This has not changed to this day. You feel like on a journey through time, back to the 19th century, as soon as you enter the ten-hectare grounds of the Bad Gleisweiler private clinic with all its cypresses, the sun temple high above the Rhine Rift Valley, sequoia trees, cacti, rhododendrons, fig and peach trees. (Since the Covid era, however, access to the grounds has been reserved for patients.) Dieter von Bomhard, director of the clinic, takes care that many things here still convey the wonderful charm of a bygone century. “My family has been connected to this place for six generations,” says the trained merchant. Today, his private clinic specialises in mentally ill patients. It admits about 100 patients at a time, has its own outpatient department and about 150 employees.

The sun temple high above the Rhine Rift Valley.

Dieter von Bomhard also manages an extraordinary botanical garden, a diverse collection of trees and shrubs. And recently even peacocks have been living on the grounds. Ludwig Schneider had the park laid out in an extremely expert manner with the help of people that were in contact with the Paris botanical gardens and the Frankfurt Palmengarten.

Shortly after the opening, Crown Prince Maximilian II Joseph of Bavaria visited Gleisweiler. His father, King Ludwig I, allegedly used room no. 55 as a love nest with the dancer Lola Montez. Some years later, the Queen of Württemberg and the composer Felix Mendelssohn Bartholdy came for a visit.

Dieter von Bomhard, director of the clinic.

The entrance area introduces you to how the former health business was operated: A glass cabinet displays surgical instruments, old photos and other things. August Becker wrote: “In the main building are the highly functional and elegant bath tubs for full baths as well as showers of various kinds, facilities for whirlpool sit baths and shower baths, two eye showers, a steam bath, a steam shower and facilities for herbal, pine needle, salt, sulphur and steel baths.” Portraits of Ludwig Schneider and his wife sit enthroned above a pretty Biedermeier sofa and a memorial in the park is dedicated to the couple as well.

From here it is a 20-minute walk to the shower in the forest. Patients once took a carriage to get to it—along Lindenallee avenue with its magnificent view over the Rhine Rift Valley. However, Dr Schneider himself “recommended walking back to warm the body up again through exercise.” Wolfgang Guth explains: “We assume that a roof once covered the shower and that there was an actual bathing hut there.” But just why did Dr Schneider send his patients under ice-cold water? “Well, it keeps you healthy,” says the association chairman and smiles. Countless hikers share this opinion and stop here, especially in the summer. It is very busy here between May and August. That’s why the forest shower association has built a changing cubicle—just to be on the safe side. The sign next to it says: “Cold-water activities support the generation of heat, resistance to the cold as well as the stimulation of the body’s own defences.”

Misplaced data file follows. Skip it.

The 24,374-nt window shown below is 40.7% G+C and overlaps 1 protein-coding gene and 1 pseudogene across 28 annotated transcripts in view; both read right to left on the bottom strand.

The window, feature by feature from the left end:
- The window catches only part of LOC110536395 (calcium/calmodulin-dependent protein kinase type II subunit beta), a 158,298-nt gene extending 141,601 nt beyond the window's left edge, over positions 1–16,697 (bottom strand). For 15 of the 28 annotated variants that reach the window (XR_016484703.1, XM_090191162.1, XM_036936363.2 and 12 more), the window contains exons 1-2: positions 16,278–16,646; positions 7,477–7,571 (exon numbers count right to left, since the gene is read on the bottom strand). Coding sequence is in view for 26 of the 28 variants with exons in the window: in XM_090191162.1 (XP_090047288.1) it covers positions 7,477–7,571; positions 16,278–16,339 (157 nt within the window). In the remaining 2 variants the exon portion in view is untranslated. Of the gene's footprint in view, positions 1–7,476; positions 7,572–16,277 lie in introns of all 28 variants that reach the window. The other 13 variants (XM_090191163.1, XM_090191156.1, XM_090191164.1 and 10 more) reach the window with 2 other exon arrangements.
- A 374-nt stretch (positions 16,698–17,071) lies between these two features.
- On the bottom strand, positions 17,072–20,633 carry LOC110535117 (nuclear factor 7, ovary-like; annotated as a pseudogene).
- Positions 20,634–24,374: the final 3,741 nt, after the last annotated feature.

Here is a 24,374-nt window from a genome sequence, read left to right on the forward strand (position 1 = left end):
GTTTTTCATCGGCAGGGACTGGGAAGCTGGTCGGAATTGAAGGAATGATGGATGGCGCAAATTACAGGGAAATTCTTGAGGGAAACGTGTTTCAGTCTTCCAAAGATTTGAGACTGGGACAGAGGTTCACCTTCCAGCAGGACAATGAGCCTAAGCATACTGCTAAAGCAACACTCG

In the middle of the 19th century, farmer and “natural healer” Vincenz Prießnitz had developed cold-water treatment programmes, which he applied in his own sanatorium in Gräfenberg, now part of the Czech Republic. Ludwig Schneider travelled there in November 1846 and later published his “Prießnitz Report” in the “Heidelberger Medizinische Annalen” archives. You can find this report on the homepage of the forest shower. A short time later, Ludwig commissioned his own shower and incorporated the treatments he had learnt about into his own therapy programmes: From then on, twelve-degree cold water rushed down like “a torrent” on the ladies and gentlemen “from a height of 8 to 15 feet” —for as many as two to six minutes. And the “courageous bath woman” of Gleisweiler, like a guardian, always kept an eye on them.